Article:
Corruption poses a significant threat to economies around the world. It weakens institutions, erodes public trust, undermines fair competition, and discourages investment. According to the United Nations Office on Drugs and Crime (UNODC), approximately 10 to 25 percent of all funds spent globally on procurement are lost to corruption. As a result, poor infrastructure development and insufficient service delivery to taxpayers and citizens prevail. The COVID-19 health crisis has further exposed the vulnerability of procurement systems to corrupt practices when they are not equipped with the necessary tools to ensure transparency, accountability, and integrity throughout the procurement cycle.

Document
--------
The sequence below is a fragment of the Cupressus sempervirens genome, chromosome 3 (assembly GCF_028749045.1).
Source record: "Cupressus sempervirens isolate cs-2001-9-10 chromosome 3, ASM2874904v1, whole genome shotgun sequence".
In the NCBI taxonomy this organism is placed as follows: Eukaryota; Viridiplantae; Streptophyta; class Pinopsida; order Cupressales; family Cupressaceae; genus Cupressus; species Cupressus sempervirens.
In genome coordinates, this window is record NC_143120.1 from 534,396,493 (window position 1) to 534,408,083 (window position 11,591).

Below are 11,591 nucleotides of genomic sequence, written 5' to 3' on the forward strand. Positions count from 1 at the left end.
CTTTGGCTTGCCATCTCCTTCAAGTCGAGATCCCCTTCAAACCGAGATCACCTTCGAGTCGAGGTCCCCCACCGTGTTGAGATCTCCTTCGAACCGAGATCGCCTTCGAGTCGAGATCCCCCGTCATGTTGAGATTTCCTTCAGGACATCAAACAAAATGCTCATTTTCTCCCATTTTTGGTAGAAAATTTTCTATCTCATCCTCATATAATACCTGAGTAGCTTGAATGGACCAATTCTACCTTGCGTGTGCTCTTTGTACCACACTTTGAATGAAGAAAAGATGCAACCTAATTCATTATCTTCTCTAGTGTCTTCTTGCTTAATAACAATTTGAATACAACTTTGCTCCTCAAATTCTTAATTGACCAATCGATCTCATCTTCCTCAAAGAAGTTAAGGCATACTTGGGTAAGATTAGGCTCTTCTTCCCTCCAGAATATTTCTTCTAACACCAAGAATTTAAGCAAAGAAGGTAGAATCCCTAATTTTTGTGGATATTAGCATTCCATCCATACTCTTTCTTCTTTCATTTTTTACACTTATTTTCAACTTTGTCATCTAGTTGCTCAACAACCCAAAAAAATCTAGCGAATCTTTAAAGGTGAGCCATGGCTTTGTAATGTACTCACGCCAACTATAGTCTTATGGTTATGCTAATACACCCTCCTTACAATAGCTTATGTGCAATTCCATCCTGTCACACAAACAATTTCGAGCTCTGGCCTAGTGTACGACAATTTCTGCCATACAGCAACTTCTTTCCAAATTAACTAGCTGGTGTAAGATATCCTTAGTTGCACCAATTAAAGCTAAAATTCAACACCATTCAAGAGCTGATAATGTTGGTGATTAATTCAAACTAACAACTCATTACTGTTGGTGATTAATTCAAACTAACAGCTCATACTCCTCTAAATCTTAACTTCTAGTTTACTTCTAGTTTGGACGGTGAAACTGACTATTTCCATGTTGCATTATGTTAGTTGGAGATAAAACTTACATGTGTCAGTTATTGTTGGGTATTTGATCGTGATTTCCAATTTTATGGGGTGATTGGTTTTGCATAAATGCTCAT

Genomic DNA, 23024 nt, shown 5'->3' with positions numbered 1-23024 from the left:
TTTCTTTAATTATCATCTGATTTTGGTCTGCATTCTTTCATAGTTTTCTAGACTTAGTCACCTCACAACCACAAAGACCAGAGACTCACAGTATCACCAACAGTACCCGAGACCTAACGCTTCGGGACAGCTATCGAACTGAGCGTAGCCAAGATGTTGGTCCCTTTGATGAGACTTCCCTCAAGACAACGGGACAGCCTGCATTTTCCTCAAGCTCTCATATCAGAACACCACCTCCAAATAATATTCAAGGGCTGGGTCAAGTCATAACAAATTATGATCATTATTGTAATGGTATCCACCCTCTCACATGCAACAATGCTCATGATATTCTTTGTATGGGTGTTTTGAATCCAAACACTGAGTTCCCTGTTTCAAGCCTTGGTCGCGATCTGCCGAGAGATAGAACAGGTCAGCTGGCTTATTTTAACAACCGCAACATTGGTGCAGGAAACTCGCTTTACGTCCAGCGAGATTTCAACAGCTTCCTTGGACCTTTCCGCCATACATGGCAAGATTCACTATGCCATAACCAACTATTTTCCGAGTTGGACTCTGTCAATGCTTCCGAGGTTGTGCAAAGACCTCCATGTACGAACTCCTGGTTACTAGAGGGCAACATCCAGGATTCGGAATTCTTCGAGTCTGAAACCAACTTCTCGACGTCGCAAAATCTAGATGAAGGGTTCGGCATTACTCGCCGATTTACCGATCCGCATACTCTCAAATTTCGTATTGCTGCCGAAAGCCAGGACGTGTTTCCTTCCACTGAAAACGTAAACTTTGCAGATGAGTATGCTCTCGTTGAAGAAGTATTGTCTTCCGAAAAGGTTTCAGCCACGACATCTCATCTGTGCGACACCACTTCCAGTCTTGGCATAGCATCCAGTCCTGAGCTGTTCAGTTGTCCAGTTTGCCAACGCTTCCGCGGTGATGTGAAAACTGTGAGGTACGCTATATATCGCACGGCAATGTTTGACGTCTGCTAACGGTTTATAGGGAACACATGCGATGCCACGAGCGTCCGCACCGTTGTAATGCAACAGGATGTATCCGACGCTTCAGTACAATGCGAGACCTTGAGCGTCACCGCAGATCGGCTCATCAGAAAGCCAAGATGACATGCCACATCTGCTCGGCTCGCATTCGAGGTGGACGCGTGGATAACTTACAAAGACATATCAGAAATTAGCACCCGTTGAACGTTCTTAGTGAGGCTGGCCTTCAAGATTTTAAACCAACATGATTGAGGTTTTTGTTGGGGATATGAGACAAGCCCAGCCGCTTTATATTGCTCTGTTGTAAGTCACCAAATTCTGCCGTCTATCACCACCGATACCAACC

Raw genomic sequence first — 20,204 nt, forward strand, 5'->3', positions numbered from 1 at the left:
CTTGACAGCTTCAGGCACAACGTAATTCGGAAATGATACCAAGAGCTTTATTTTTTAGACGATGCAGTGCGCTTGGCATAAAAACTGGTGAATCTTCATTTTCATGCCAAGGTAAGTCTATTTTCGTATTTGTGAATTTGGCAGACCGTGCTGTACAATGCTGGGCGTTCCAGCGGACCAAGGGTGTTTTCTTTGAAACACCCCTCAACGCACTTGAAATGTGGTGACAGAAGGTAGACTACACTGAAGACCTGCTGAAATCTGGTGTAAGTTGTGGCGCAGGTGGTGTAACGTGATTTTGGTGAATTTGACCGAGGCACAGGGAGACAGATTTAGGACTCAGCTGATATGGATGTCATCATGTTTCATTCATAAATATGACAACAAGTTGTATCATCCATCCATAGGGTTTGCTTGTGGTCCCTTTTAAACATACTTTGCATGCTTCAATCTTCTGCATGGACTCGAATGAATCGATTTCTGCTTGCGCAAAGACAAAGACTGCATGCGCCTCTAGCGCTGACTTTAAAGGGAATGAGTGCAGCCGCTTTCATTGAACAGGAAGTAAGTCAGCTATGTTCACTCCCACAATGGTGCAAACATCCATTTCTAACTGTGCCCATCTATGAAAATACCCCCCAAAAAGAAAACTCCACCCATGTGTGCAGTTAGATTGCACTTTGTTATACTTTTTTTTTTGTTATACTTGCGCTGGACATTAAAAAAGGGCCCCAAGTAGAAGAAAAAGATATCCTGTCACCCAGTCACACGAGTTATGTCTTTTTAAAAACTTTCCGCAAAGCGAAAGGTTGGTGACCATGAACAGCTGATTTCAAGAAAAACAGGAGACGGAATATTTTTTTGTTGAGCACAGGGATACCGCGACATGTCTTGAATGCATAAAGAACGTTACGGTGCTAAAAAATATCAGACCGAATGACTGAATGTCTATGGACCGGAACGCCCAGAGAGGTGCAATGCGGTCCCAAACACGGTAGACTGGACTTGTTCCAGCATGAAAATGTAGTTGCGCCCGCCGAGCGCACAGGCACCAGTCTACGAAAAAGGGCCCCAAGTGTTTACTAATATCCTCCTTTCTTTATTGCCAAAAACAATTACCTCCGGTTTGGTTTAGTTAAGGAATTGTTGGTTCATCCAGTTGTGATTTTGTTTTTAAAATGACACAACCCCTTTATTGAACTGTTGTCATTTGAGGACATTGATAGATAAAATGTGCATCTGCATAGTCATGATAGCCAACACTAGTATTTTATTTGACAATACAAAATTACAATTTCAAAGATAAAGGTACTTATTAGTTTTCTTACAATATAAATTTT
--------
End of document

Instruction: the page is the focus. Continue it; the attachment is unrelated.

Open and transparent public procurement systems are a strategic tool, not only in preventing corruption but also for achieving the Sustainable Development Goals (SDGs), as they are a prerequisite of delivering medical goods, water services, quality education infrastructure, access to justice and sustainable infrastructure.
The resource guide builds on the UNDP guidebook, Tackling Integrity Risks in Government Contracts (2017), which provides a methodology for governments to assess normative gaps and loopholes that can lead to corruption in government contracts. Through this guide, UNDP promotes the adoption of a collective action - a multi-stakeholder approach where governments, citizen, and the private sector work together to strengthen transparency and openness in public procurement systems. It maps out existing tools and good practices in the region and beyond, which have been successful in achieving this objective. It also lays out some entry points for policy dialogue on this topic and reforms at the national and subnational levels.